In addition to the medical care provided by the skilled team of hematologists, Phoenix Children’s Child Life Specialists made sure the girls felt special during their hospital stays, offering activities and companionship that helped alleviate some of the fear and uncertainty that came with their condition. Kina even mentioned that her daughters enjoyed the experience so much that they eagerly looked forward to visiting the hospital again.

Despite the multidisciplinary team approach, Kina never lost sight of the reality her daughters faced. “Even though they were feeling supported, their lives were still at risk,” she recalled. “Something needed to happen to ensure a brighter future for my girls.”

New hope: bone marrow transplant as an option

Twin girls on bench with Ronald McDonald statue

The turning point came when the medical team discussed the possibility of a bone marrow transplant. The option was risky, and the process was intensive, but it offered the potential of a healthier life for Karma and Kiana. “The doctors explained the risks involved, and it was scary, but in my heart, I was all in. Their lives were on the line, and it was a chance to help them. My trust and faith were with the Phoenix Children’s team 100%,” Kina said.

A bone marrow transplant for sickle cell patients involves replacing the faulty bone marrow cells that produce abnormal hemoglobin with healthy donor cells. This procedure aims to provide patients with a new source of functional red blood cells, potentially alleviating the symptoms of sickle cell disease and improving overall health.

The family had to find a suitable donor. Five of Kina's children were tested, and remarkably, only one was a perfect match. Khamal, then 15 years old, willingly embraced the challenge. He saw the opportunity to work with the doctors to save his sisters' lives as an honor, even though it meant undergoing a series of blood tests, sometimes-painful procedures and an extended period of isolation to avoid getting ill himself. Next, the girls needed conditioning for the transplant, which involved a series of infusions and chemotherapy over several months.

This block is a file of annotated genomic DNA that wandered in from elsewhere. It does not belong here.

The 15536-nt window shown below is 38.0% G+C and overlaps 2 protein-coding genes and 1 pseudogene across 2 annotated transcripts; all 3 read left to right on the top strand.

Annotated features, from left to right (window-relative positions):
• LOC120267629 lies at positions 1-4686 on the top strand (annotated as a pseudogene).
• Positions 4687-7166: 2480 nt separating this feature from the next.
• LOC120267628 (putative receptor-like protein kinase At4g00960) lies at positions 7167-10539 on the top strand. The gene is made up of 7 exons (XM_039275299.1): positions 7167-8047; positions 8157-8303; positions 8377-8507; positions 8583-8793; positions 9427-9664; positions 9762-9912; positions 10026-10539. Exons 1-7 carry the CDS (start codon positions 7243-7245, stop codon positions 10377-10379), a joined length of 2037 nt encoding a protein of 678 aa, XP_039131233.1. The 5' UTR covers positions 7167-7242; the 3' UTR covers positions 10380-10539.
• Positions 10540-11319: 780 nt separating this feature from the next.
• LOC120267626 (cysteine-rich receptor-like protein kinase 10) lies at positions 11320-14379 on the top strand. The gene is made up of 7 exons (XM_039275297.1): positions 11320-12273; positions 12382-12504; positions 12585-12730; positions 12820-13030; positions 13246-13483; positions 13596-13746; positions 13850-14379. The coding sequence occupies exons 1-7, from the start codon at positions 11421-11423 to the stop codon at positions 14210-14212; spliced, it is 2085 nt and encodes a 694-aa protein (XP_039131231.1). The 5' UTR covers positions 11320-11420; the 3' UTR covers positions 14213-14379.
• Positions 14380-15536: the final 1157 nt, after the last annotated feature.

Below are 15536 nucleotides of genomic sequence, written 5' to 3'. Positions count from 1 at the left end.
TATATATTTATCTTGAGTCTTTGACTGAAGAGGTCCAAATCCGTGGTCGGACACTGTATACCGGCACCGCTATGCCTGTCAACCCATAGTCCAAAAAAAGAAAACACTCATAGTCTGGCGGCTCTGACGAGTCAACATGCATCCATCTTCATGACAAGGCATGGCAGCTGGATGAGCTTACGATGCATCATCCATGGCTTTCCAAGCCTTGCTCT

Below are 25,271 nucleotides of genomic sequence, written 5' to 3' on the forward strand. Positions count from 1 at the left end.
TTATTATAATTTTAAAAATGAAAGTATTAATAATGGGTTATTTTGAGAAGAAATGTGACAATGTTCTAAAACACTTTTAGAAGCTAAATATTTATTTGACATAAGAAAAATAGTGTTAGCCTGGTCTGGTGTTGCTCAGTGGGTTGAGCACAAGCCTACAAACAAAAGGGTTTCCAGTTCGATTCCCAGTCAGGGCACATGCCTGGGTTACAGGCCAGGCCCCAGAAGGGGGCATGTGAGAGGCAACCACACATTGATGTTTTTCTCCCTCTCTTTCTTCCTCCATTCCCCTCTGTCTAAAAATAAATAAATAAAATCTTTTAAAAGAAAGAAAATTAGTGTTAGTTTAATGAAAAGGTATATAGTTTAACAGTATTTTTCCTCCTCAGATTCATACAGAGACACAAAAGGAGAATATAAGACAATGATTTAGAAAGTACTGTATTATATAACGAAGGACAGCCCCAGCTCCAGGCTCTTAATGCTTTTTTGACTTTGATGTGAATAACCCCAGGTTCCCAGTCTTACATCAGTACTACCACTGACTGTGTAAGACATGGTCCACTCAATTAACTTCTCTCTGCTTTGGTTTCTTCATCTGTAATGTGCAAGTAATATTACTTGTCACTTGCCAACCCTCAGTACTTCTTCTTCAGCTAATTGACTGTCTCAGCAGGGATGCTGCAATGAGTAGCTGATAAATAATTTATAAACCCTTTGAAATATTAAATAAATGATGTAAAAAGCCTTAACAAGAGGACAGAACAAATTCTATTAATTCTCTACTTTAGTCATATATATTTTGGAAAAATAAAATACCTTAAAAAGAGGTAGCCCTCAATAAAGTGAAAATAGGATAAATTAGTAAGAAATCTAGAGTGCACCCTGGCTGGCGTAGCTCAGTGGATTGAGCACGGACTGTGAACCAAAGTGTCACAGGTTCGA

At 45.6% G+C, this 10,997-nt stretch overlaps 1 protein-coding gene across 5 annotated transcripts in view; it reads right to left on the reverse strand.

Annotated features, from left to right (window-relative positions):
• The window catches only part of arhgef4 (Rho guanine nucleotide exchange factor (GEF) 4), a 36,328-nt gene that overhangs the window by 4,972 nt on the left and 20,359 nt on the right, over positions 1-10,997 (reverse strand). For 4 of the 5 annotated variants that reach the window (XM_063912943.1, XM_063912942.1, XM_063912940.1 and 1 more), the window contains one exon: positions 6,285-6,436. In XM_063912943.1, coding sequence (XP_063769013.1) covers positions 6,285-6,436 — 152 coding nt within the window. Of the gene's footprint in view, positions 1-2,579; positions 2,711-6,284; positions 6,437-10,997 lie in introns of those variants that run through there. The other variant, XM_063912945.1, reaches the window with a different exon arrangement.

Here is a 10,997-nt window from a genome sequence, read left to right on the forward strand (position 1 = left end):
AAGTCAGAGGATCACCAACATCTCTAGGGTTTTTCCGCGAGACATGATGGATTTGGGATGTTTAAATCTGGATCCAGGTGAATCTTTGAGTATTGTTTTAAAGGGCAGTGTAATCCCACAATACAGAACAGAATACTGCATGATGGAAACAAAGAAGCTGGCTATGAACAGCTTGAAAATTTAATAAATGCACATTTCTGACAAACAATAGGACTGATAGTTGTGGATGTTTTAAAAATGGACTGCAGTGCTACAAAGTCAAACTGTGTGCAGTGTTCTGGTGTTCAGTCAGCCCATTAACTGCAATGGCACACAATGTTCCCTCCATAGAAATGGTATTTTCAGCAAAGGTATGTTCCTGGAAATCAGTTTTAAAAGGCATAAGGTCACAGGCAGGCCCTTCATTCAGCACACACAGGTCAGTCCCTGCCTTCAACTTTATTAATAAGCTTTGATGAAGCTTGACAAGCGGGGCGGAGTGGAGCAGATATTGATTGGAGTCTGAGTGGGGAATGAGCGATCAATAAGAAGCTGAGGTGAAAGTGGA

During the procedure, stem cells harvested from Khamal were infused into their bodies, gradually replacing the faulty cells that had caused them so much pain. The process was not without its challenges, but the girls showed extraordinary resilience and determination.

The girls would receive their transplants a year apart, Kiana at age 7 and Karma at age 8. Following their transplants, Karma and Kiana's lives underwent a profound shift. The days of frequent hospitalizations, excruciating pain crises and stifling limitations were replaced with a newfound sense of freedom. Kina marvels at their change: “They now swim without restrictions, play in the dirt and sun, and explore the world without constraint. Their lab results stand as testament to their progress, reflecting the enrichment their lives have embraced.”

Since the successful transplants, their once-persistent pain crises and hospitalizations have become distant memories. Currently, the girls only go in for check-ups once a year, and their lives have taken on a semblance of normalcy that once felt out of reach. Thanks to their older brother, the twins are stronger than ever and forever bonded by the shared experience of conquering a challenging disease.

Karma and Kiana's journey stands as a testament to the remarkable fusion of patient resilience, the unbreakable bond of sibling love and the unwavering trust placed in a team of dedicated medical professionals.


Click here to learn more about the transformative work being performed to improve the lives of patients like Karma and Kiana.